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“one of the most beautiful castles in Poland”
Review of Ksiaz Castle

Ksiaz Castle
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US$ 141.01*
and up
Lower Silesia Tour From Wroclaw
Ranked #1 of 22 things to do in Walbrzych
Certificate of Excellence
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Attraction details
Recommended length of visit: More than 3 hours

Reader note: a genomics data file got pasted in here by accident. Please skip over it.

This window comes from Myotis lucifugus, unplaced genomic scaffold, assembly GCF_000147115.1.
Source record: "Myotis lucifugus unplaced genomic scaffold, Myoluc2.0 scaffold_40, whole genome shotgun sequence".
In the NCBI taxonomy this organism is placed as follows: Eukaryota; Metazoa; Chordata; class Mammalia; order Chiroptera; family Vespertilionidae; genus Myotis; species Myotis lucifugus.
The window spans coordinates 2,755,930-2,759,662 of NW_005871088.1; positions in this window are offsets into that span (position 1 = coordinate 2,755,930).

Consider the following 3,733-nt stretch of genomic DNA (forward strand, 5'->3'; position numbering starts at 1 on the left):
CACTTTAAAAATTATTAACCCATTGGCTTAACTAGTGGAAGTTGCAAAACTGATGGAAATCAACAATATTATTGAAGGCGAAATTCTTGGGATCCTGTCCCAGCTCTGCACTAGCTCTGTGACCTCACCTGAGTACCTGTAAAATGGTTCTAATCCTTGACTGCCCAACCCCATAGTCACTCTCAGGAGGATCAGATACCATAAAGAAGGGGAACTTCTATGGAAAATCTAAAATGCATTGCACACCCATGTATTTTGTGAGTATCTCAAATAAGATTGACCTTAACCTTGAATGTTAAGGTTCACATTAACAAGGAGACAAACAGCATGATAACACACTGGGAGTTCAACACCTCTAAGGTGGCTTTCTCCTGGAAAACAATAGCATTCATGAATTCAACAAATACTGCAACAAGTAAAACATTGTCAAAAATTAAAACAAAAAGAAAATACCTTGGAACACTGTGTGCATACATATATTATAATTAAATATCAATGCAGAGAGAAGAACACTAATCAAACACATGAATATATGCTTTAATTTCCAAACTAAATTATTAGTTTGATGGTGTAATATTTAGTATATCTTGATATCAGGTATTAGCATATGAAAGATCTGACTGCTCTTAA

Owner description: Ksiaz, a blend of many architectural styles, is the third-largest castle in Poland. In Europe, it is considered distinctive because its setting – proudly perched on a rock face, 395 metres above sea level – is as striking as its size. At first a defensive fortification, raised at the end of the thirteenth century by the Piast duke Bolka I (“the Strict”), it has changed hands many times. Only in 1590 was the castle given to the aristocratic Hochberg dynasty which, after receiving title to the castle in 1605, maintained the property as their residence for the following three centuries. During that time, they became one of the most influential and wealthiest Prussian dynasties; in the 19th century, the head of the family received the hereditary title of Prince. With the marriage of Hans Heinrich VI to Anna Anhalt-Pless, the dynasty came to own the estate of the Duchy of Pless, in Upper Silesia. From that time on, the owners of Ksiaz held the title Hochberg von Pless. Before World War II, Ksiaz underwent two significant reconstructions. The first, called the Baroque Reconstruction, took place at the beginning of the 18th century, when Konrad Ernest Maximilan ruled. This included the creation of the huge east face and the main entrance, the splendid Maximilian Hall and several Baroque rooms, and also the gate building, where the library could be found. The Second Castle reconstruction took place between 1909 and 1923. The intention of the owner at the time, Hans Heinrich XV, was to transform Ksiaz into a true baronial mansion. The castle was enlarged at the time by the north and west wings, to which two tours were built. Unfavourable political circumstances (the First World War and economic crisis), and the Hochbergs’ personal problems, prevented the reconstruction from being finished; difficulties in Germany led to financial collapse. During the Second World War, when the paramilitary Todt Organization turned the Castle into solidiers’ quarters, part of the former Hochberg residence was drastically destroyed, and its furnishings were removed. At two levels under the Castle (15 and 50 metres), prisoners from the Gross-Rosen Concentration Camp dug huge tunnels, part of the Riese (Giant) complex that was built in the Sowa Mountains. To this day, the purpose of the tunnels is shrouded in mystery. It has been assumed that a munitions factory or chemical laboratory was to be founded there, and that Ksiaz itself was to become one of the Fuhrer’s quarters. The underground works were partly hidden by Hitler’s soldiers in the war’s final months. On 8 May 1945, the Castle was taken over by the Red Army, which set about causing further destruction, including the removal of part of the library collection. In the years after the war, the Castle experienced still more devastation. Only in the 1950s did Ksiaz receive protection from the regional conservator of Historic Monuments, and during the 1970s the first renovation work began. Since 1991, the Castle has been managed, on behalf of Wałbrzych’s local government, by Ksiaz Castle in Wałbrzych Ltd. The duality of Ksiaz Castle: an essential tourist asset: Ksiaz Castle has often been identified with the Ksiaz Landscape Park, the forest expanse from which it appears, like a ship sailing on an endless green sea. To this day, the former residence of the Hochbergs bears the hallmarks of the times when aristocrats ruled: the castle gates are protected by royal lions, the wide Honorary Courtyard is surrounded by the figures of mythological gods, and the castle exterior suggests that an enchanted dwelling lies within. The Maximilian Hall, resplendent with gold, is used for official purposes: honorary galas, official openings, and prestigious award ceremonies. A short distance from the Castle, there is a further suggestion of the days of nobility at the Ksiaz Stud Farm, where the most illustrious specimens of horses (those bought by Arab sheiks), may be found. Ksiaz Castle, however, has yet another face – dark and impenetrable. It is viewed as one of Lower Silesia’s great mysteries. The ultimate purpose of the Nazi reconstruction work has never been identified, although it is known that Adolf Hitler himself wanted to turn it into his headquarters. The tunnel network, dug by prisoners, has been the subject of stories, legends and conspiracy theories – clouding the picture even further. Without a doubt, one of the firmest beliefs that have taken hold is that the stolen treasure of the region’s people is buried under the courtyard.